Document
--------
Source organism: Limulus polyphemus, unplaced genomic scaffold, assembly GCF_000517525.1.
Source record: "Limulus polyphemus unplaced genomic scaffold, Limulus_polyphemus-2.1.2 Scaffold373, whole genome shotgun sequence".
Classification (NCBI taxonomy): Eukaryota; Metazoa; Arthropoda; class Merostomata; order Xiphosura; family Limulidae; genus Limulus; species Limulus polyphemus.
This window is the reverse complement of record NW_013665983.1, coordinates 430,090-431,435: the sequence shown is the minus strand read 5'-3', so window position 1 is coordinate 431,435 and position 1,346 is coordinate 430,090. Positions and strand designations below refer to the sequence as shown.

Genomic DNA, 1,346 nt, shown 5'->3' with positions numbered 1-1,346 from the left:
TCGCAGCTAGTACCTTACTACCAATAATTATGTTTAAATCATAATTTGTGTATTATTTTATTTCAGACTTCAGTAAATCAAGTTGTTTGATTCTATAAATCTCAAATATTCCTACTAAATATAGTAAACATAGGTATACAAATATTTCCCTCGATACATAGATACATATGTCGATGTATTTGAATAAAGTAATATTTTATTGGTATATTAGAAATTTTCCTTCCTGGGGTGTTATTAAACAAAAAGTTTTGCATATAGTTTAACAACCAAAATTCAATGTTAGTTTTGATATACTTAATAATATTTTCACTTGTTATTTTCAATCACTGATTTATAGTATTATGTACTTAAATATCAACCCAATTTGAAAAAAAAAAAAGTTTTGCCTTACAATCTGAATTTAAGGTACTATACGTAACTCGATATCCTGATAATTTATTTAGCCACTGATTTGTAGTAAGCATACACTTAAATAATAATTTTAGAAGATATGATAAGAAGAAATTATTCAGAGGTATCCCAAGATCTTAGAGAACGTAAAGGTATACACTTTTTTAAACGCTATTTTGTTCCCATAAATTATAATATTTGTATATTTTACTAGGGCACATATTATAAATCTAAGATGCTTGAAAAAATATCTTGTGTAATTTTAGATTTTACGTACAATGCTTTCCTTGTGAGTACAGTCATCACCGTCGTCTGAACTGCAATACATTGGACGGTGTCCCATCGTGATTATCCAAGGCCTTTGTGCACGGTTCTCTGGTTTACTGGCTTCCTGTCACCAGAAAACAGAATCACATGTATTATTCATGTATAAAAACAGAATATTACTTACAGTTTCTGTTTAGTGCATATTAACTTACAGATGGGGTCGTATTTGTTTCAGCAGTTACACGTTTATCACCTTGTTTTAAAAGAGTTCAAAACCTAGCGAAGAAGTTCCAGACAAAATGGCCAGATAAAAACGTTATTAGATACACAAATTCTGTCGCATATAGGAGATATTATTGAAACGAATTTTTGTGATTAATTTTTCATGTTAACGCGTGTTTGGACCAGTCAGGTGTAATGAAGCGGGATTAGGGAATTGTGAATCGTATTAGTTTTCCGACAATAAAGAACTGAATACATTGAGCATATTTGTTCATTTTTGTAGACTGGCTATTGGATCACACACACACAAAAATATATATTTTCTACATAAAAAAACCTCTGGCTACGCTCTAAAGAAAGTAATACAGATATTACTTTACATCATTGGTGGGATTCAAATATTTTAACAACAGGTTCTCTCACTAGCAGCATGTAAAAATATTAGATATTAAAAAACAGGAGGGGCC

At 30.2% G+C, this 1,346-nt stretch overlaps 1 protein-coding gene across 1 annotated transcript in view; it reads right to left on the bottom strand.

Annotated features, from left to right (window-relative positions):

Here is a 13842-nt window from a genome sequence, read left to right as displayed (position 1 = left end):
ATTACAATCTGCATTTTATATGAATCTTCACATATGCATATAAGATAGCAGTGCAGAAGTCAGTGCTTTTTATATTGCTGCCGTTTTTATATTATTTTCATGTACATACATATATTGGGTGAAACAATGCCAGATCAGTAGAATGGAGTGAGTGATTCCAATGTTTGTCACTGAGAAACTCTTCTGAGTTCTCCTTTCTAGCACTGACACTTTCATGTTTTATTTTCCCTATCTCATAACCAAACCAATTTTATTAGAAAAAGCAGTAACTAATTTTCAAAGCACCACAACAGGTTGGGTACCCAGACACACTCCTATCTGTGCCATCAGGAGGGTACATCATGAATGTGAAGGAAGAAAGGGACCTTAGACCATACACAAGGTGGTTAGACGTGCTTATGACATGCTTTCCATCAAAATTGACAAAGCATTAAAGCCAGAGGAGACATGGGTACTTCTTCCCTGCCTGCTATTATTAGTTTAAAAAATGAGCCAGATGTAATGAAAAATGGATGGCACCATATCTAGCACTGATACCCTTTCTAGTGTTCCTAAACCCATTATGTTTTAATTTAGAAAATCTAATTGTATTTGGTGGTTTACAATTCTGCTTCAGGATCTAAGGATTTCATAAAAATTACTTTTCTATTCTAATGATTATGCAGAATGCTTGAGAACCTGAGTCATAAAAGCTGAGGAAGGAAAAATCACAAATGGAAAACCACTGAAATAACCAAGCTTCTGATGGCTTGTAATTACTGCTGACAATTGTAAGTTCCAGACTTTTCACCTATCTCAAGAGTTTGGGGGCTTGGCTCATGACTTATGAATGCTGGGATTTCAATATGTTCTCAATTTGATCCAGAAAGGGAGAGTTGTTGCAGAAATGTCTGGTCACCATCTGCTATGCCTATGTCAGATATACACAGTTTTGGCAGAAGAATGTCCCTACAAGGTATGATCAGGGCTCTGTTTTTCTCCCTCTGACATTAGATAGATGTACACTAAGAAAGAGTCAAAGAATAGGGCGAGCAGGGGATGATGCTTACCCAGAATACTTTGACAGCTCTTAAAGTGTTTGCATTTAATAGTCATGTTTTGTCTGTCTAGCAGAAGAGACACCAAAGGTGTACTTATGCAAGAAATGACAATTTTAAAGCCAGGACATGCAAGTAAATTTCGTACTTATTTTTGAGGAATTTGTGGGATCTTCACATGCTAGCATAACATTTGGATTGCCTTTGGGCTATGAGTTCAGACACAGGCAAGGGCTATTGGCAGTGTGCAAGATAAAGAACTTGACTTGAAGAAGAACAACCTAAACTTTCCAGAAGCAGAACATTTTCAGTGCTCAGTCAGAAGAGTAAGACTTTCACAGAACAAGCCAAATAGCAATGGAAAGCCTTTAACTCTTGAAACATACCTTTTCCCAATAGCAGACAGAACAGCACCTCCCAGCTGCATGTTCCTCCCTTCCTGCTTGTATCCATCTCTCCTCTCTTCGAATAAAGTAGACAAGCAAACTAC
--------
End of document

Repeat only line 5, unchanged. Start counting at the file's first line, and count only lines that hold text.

Genomic DNA, 1,346 nt, shown 5'->3' with positions numbered 1-1,346 from the left: